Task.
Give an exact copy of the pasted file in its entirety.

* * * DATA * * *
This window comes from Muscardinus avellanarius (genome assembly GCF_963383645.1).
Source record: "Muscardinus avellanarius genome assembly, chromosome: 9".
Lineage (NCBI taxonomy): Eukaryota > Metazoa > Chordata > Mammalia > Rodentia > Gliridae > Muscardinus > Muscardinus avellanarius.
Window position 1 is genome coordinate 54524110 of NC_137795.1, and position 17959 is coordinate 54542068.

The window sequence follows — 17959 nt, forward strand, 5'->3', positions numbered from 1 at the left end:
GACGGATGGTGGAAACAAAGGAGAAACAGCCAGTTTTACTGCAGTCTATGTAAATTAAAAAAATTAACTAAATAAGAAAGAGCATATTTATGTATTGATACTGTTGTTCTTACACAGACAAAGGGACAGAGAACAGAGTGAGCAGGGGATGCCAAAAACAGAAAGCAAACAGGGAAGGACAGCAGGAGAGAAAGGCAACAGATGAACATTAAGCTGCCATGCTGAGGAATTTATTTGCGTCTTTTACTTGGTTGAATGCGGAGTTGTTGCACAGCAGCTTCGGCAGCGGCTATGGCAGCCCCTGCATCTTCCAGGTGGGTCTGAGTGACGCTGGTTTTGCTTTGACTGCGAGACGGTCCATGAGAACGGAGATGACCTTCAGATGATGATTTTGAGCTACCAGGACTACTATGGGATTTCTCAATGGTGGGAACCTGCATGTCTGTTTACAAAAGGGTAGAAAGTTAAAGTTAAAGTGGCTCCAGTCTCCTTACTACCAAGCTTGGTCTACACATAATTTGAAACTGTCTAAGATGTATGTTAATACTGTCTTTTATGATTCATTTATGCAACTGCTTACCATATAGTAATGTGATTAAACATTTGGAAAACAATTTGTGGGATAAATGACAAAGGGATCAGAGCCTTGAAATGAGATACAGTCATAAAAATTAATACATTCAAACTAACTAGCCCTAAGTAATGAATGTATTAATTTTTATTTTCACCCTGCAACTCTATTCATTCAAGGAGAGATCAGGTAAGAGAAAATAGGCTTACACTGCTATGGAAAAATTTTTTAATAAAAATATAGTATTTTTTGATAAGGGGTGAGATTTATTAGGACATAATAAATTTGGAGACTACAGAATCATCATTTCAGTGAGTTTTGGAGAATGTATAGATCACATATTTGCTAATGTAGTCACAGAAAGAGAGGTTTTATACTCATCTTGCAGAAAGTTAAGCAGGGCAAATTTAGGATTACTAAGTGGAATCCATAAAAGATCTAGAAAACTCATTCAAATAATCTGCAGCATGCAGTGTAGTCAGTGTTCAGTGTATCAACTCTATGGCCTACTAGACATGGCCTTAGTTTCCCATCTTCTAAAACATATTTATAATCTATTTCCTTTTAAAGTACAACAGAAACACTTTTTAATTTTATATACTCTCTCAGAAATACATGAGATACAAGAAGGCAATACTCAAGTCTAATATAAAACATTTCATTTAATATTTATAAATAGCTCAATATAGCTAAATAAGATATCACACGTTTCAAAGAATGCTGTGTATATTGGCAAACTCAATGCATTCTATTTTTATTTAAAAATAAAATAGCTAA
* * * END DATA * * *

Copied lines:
This window comes from Muscardinus avellanarius (genome assembly GCF_963383645.1).
Source record: "Muscardinus avellanarius genome assembly, chromosome: 9".
Lineage (NCBI taxonomy): Eukaryota > Metazoa > Chordata > Mammalia > Rodentia > Gliridae > Muscardinus > Muscardinus avellanarius.
Window position 1 is genome coordinate 54524110 of NC_137795.1, and position 17959 is coordinate 54542068.

The window sequence follows — 17959 nt, forward strand, 5'->3', positions numbered from 1 at the left end:
GACGGATGGTGGAAACAAAGGAGAAACAGCCAGTTTTACTGCAGTCTATGTAAATTAAAAAAATTAACTAAATAAGAAAGAGCATATTTATGTATTGATACTGTTGTTCTTACACAGACAAAGGGACAGAGAACAGAGTGAGCAGGGGATGCCAAAAACAGAAAGCAAACAGGGAAGGACAGCAGGAGAGAAAGGCAACAGATGAACATTAAGCTGCCATGCTGAGGAATTTATTTGCGTCTTTTACTTGGTTGAATGCGGAGTTGTTGCACAGCAGCTTCGGCAGCGGCTATGGCAGCCCCTGCATCTTCCAGGTGGGTCTGAGTGACGCTGGTTTTGCTTTGACTGCGAGACGGTCCATGAGAACGGAGATGACCTTCAGATGATGATTTTGAGCTACCAGGACTACTATGGGATTTCTCAATGGTGGGAACCTGCATGTCTGTTTACAAAAGGGTAGAAAGTTAAAGTTAAAGTGGCTCCAGTCTCCTTACTACCAAGCTTGGTCTACACATAATTTGAAACTGTCTAAGATGTATGTTAATACTGTCTTTTATGATTCATTTATGCAACTGCTTACCATATAGTAATGTGATTAAACATTTGGAAAACAATTTGTGGGATAAATGACAAAGGGATCAGAGCCTTGAAATGAGATACAGTCATAAAAATTAATACATTCAAACTAACTAGCCCTAAGTAATGAATGTATTAATTTTTATTTTCACCCTGCAACTCTATTCATTCAAGGAGAGATCAGGTAAGAGAAAATAGGCTTACACTGCTATGGAAAAATTTTTTAATAAAAATATAGTATTTTTTGATAAGGGGTGAGATTTATTAGGACATAATAAATTTGGAGACTACAGAATCATCATTTCAGTGAGTTTTGGAGAATGTATAGATCACATATTTGCTAATGTAGTCACAGAAAGAGAGGTTTTATACTCATCTTGCAGAAAGTTAAGCAGGGCAAATTTAGGATTACTAAGTGGAATCCATAAAAGATCTAGAAAACTCATTCAAATAATCTGCAGCATGCAGTGTAGTCAGTGTTCAGTGTATCAACTCTATGGCCTACTAGACATGGCCTTAGTTTCCCATCTTCTAAAACATATTTATAATCTATTTCCTTTTAAAGTACAACAGAAACACTTTTTAATTTTATATACTCTCTCAGAAATACATGAGATACAAGAAGGCAATACTCAAGTCTAATATAAAACATTTCATTTAATATTTATAAATAGCTCAATATAGCTAAATAAGATATCACACGTTTCAAAGAATGCTGTGTATATTGGCAAACTCAATGCATTCTATTTTTATTTAAAAATAAAATAGCTAA